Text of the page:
A team of keen birders recently participated in an 11-day trip to the remote Kermadec Islands, about 800 km north-east of mainland New Zealand. Several of the species they encountered are rarely seen or photographed – in New Zealand or anywhere. Trip organiser Scott Brooks has loaded more than 70 of his stunning images from the trip on to New Zealand Birds Online. Curator Vertebrates (and NZ Birds Online administrator) Colin Miskelly showcases the best of Scott’s Kermadec bird images.
Finding a new bird species for their country of residence is the holy grail for many birdwatchers. Over the last decade, new species have been detected in New Zealand at an average rate of one every 15 months. The finding of two new bird species within 2 days by the same team of observers was unprecedented – but that is what happened.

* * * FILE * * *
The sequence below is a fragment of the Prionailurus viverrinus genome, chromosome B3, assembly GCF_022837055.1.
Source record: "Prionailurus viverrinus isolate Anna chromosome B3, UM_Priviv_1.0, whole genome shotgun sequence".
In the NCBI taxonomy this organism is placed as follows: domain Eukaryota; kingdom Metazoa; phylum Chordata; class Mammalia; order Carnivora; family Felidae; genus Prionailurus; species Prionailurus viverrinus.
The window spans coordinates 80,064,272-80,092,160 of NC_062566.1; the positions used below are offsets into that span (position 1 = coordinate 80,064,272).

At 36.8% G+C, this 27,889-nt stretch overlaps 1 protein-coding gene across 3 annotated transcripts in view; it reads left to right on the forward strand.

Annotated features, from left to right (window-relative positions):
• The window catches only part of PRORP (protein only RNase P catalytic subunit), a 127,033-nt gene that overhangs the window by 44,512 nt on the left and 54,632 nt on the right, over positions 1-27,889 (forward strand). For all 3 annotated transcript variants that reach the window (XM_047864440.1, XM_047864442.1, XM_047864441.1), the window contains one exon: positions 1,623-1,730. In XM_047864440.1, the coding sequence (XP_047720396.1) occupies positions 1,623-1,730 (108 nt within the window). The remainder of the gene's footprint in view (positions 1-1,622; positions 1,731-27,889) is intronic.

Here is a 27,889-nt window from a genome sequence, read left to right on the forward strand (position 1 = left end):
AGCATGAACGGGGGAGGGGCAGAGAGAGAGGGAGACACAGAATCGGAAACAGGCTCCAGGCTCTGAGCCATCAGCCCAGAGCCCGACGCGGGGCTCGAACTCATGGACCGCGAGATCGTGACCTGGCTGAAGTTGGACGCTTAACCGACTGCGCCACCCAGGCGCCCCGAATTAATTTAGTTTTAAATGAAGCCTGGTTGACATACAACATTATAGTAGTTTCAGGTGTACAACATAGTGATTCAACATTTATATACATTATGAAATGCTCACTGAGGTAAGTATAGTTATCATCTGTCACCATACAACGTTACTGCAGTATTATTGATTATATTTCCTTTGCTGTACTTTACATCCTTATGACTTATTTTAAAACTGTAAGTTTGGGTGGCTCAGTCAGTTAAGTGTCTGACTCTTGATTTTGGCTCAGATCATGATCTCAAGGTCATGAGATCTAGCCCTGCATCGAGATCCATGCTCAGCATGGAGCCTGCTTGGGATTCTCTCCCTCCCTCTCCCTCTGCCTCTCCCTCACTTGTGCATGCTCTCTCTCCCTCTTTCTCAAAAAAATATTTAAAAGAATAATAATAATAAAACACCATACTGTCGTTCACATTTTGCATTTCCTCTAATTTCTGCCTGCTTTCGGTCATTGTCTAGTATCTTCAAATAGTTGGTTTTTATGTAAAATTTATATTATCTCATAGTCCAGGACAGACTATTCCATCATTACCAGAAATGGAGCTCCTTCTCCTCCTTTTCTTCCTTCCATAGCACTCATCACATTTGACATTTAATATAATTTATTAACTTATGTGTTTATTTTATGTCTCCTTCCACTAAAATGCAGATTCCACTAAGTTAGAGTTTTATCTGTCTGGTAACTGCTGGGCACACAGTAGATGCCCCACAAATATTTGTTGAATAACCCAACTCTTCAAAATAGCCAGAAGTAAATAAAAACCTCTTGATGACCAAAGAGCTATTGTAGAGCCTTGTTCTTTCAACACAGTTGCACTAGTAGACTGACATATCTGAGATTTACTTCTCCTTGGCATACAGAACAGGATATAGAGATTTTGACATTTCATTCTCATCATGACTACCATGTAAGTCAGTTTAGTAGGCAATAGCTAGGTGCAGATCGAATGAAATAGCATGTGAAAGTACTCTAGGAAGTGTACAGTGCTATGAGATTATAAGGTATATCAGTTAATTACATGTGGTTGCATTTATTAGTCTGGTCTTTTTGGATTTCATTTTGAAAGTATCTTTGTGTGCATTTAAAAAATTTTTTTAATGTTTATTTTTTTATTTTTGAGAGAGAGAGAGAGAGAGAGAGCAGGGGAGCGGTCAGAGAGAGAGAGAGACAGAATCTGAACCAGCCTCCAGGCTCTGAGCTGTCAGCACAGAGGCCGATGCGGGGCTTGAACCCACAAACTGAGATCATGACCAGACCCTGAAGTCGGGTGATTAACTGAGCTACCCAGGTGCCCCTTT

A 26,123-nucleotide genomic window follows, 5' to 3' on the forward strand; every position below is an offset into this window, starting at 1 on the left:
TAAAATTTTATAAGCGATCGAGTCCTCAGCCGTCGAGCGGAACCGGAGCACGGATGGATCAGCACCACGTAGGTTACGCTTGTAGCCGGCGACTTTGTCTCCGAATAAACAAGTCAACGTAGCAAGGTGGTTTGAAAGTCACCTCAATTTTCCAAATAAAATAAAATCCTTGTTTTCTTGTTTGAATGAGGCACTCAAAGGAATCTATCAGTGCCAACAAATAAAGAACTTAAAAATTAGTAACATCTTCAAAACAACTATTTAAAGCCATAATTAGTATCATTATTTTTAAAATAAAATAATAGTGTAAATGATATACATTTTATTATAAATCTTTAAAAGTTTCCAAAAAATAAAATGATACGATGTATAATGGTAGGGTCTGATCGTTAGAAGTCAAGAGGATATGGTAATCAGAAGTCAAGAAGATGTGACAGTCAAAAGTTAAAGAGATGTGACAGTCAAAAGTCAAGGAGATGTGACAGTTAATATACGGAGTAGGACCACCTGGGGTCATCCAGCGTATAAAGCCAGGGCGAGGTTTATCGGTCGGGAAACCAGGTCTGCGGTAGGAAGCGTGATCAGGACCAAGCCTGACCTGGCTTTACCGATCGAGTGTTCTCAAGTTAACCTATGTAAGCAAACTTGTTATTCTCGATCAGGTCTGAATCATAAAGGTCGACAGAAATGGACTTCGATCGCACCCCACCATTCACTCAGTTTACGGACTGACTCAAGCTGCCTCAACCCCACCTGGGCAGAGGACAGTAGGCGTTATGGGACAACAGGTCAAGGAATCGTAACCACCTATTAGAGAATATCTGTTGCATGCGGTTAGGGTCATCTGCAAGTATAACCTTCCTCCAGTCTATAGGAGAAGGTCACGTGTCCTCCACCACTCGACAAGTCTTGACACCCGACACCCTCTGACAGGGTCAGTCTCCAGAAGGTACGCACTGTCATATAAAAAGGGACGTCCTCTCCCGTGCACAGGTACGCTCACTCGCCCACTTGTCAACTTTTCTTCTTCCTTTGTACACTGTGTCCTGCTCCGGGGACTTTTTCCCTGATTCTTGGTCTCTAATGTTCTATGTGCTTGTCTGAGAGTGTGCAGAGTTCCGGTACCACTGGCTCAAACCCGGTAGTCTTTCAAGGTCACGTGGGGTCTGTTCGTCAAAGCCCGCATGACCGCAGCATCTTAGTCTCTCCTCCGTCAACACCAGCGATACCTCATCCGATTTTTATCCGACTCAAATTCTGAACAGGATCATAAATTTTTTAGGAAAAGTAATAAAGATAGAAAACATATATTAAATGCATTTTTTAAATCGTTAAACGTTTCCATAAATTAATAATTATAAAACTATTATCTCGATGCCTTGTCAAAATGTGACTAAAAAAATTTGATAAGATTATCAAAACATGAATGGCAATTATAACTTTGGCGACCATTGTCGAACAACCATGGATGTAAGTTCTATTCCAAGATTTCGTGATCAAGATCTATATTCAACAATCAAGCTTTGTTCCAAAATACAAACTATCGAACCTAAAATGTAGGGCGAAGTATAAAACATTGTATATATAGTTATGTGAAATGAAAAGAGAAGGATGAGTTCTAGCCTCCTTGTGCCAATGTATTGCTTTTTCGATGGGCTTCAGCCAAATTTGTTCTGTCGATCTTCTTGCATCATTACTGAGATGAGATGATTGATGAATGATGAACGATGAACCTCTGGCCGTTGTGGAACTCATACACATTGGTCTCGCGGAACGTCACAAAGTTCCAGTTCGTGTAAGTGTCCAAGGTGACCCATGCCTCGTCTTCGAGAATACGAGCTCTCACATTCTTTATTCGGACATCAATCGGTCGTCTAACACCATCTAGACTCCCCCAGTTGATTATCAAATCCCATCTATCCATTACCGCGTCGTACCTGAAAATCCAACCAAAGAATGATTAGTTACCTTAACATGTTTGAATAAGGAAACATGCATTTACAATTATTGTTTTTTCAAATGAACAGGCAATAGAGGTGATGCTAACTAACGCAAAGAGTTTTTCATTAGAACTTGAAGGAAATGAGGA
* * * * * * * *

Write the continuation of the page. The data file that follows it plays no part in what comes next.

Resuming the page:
I spent yesterday afternoon in the fernery of Otari-Wilton’s Bush, examining two tree fern species from New Zealand’s subtropical Kermadec Islands. More details below, including ‘why?’. But first, a challenge… Each of these Kermadec tree ferns is closely related to a (different) mainland New Zealand species. Can you tell which
Te Papa Research Fellow Patrick Brownsey and I have just described a new species of fern, Lastreopsis kermadecensis. It only occurs on Raoul Island, which is the largest island in the Kermadec Islands group. Hence, the second part of the new species name! The Kermadec Islands are the most northern
Te Papa is a collaborative partner with Auckland Museum in this important expedition to intensively sample and survey the fishes of the remote Kermadec Islands. The Te Papa fish team is participating because of their unique specialised skills in collecting and identifying fishes underwater on scuba in the wild, as